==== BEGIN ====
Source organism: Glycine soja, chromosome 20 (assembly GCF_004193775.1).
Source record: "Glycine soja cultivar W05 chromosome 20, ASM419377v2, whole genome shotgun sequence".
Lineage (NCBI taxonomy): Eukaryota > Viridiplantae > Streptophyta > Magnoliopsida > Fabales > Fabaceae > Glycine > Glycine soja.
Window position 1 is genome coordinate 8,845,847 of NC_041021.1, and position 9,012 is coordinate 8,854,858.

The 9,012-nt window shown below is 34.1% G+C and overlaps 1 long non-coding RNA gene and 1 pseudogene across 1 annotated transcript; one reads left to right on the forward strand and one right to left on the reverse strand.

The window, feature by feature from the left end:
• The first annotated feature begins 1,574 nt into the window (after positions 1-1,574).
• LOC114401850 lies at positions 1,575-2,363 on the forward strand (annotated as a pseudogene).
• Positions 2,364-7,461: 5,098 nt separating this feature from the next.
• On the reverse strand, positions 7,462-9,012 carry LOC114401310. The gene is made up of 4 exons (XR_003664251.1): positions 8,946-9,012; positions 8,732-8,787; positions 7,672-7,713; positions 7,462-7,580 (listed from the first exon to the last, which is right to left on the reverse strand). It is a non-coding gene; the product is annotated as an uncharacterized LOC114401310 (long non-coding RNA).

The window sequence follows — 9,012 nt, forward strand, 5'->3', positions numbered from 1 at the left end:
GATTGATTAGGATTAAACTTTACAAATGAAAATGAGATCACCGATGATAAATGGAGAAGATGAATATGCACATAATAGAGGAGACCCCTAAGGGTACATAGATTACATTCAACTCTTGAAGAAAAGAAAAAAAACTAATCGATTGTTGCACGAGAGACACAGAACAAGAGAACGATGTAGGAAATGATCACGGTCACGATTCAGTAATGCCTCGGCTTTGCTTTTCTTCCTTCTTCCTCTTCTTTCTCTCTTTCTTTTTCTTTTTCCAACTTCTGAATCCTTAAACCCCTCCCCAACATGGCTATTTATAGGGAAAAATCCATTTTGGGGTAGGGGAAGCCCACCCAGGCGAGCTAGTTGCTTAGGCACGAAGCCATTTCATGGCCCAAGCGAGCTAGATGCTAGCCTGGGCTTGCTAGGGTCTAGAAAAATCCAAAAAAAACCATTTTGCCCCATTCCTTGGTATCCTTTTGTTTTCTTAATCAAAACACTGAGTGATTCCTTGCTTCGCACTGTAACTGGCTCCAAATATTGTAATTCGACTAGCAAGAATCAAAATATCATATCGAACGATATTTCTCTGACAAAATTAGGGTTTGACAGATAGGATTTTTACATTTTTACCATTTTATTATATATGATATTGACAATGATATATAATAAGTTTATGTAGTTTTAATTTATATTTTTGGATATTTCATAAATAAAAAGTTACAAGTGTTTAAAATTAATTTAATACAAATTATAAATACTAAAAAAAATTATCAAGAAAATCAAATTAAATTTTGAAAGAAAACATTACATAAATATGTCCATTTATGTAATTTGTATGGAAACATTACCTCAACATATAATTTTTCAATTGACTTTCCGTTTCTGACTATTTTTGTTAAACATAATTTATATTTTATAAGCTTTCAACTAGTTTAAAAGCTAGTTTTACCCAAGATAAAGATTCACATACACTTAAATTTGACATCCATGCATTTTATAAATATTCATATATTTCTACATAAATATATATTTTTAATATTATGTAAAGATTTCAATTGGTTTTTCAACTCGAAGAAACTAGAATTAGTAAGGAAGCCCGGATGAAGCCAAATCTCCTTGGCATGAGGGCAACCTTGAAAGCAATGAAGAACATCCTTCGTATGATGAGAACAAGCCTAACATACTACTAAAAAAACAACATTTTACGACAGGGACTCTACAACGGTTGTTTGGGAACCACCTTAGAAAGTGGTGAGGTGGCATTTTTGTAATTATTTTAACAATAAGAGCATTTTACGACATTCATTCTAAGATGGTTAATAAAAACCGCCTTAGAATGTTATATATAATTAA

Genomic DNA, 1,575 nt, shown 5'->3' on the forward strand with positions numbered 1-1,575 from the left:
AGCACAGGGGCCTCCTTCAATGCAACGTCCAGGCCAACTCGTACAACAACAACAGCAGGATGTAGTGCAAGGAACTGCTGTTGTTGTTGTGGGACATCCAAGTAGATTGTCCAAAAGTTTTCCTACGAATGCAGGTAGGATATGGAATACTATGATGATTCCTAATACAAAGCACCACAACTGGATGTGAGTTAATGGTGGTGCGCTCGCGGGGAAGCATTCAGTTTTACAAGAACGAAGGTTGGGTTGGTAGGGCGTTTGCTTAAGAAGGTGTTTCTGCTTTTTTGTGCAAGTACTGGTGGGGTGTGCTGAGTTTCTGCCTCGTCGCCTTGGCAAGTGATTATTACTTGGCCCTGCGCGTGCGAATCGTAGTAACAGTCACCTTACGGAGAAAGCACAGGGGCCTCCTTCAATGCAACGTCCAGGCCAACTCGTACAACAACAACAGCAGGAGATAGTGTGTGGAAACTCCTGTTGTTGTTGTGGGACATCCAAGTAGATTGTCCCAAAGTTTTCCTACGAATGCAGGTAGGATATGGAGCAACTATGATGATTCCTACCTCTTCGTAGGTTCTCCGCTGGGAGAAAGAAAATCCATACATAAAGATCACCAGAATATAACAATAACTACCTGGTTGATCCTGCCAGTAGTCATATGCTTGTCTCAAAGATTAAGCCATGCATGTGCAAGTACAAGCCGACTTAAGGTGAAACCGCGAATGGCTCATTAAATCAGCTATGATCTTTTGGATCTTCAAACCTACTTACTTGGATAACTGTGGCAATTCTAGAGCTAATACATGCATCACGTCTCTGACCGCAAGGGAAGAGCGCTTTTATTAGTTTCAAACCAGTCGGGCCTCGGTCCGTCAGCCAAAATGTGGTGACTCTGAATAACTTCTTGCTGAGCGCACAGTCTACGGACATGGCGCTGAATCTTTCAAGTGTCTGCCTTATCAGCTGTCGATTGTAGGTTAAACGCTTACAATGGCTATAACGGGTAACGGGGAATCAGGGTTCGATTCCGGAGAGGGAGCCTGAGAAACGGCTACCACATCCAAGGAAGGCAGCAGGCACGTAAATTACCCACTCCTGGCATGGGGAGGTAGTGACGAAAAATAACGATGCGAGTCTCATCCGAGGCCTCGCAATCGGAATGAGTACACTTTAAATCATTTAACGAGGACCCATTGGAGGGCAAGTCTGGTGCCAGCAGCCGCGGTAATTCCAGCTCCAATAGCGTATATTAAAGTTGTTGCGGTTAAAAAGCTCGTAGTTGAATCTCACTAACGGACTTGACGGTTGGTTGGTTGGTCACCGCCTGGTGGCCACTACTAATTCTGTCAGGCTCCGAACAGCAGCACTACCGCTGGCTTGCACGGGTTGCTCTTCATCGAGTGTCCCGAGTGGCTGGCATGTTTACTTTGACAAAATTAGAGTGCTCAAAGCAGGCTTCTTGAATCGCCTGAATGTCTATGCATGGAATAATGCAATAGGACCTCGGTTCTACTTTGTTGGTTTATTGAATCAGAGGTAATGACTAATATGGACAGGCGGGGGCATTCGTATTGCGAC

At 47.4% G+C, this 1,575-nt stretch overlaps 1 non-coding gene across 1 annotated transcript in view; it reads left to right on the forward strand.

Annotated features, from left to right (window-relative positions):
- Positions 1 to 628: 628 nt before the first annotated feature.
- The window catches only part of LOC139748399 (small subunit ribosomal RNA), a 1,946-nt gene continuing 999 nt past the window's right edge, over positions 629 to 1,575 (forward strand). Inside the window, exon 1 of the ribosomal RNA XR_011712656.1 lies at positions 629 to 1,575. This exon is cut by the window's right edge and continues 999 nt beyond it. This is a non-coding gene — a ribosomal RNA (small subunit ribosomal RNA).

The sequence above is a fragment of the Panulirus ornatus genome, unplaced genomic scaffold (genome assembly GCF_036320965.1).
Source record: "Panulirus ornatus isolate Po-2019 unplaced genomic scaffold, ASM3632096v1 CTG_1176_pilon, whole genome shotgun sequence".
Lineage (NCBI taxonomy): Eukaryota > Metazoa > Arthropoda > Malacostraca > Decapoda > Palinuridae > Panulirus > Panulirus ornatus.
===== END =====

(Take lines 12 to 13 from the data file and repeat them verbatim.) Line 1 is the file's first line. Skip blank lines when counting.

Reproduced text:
GATTGATTAGGATTAAACTTTACAAATGAAAATGAGATCACCGATGATAAATGGAGAAGATGAATATGCACATAATAGAGGAGACCCCTAAGGGTACATAGATTACATTCAACTCTTGAAGAAAAGAAAAAAAACTAATCGATTGTTGCACGAGAGACACAGAACAAGAGAACGATGTAGGAAATGATCACGGTCACGATTCAGTAATGCCTCGGCTTTGCTTTTCTTCCTTCTTCCTCTTCTTTCTCTCTTTCTTTTTCTTTTTCCAACTTCTGAATCCTTAAACCCCTCCCCAACATGGCTATTTATAGGGAAAAATCCATTTTGGGGTAGGGGAAGCCCACCCAGGCGAGCTAGTTGCTTAGGCACGAAGCCATTTCATGGCCCAAGCGAGCTAGATGCTAGCCTGGGCTTGCTAGGGTCTAGAAAAATCCAAAAAAAACCATTTTGCCCCATTCCTTGGTATCCTTTTGTTTTCTTAATCAAAACACTGAGTGATTCCTTGCTTCGCACTGTAACTGGCTCCAAATATTGTAATTCGACTAGCAAGAATCAAAATATCATATCGAACGATATTTCTCTGACAAAATTAGGGTTTGACAGATAGGATTTTTACATTTTTACCATTTTATTATATATGATATTGACAATGATATATAATAAGTTTATGTAGTTTTAATTTATATTTTTGGATATTTCATAAATAAAAAGTTACAAGTGTTTAAAATTAATTTAATACAAATTATAAATACTAAAAAAAATTATCAAGAAAATCAAATTAAATTTTGAAAGAAAACATTACATAAATATGTCCATTTATGTAATTTGTATGGAAACATTACCTCAACATATAATTTTTCAATTGACTTTCCGTTTCTGACTATTTTTGTTAAACATAATTTATATTTTATAAGCTTTCAACTAGTTTAAAAGCTAGTTTTACCCAAGATAAAGATTCACATACACTTAAATTTGACATCCATGCATTTTATAAATATTCATATATTTCTACATAAATATATATTTTTAATATTATGTAAAGATTTCAATTGGTTTTTCAACTCGAAGAAACTAGAATTAGTAAGGAAGCCCGGATGAAGCCAAATCTCCTTGGCATGAGGGCAACCTTGAAAGCAATGAAGAACATCCTTCGTATGATGAGAACAAGCCTAACATACTACTAAAAAAACAACATTTTACGACAGGGACTCTACAACGGTTGTTTGGGAACCACCTTAGAAAGTGGTGAGGTGGCATTTTTGTAATTATTTTAACAATAAGAGCATTTTACGACATTCATTCTAAGATGGTTAATAAAAACCGCCTTAGAATGTTATATATAATTAA

Genomic DNA, 1,575 nt, shown 5'->3' on the forward strand with positions numbered 1-1,575 from the left: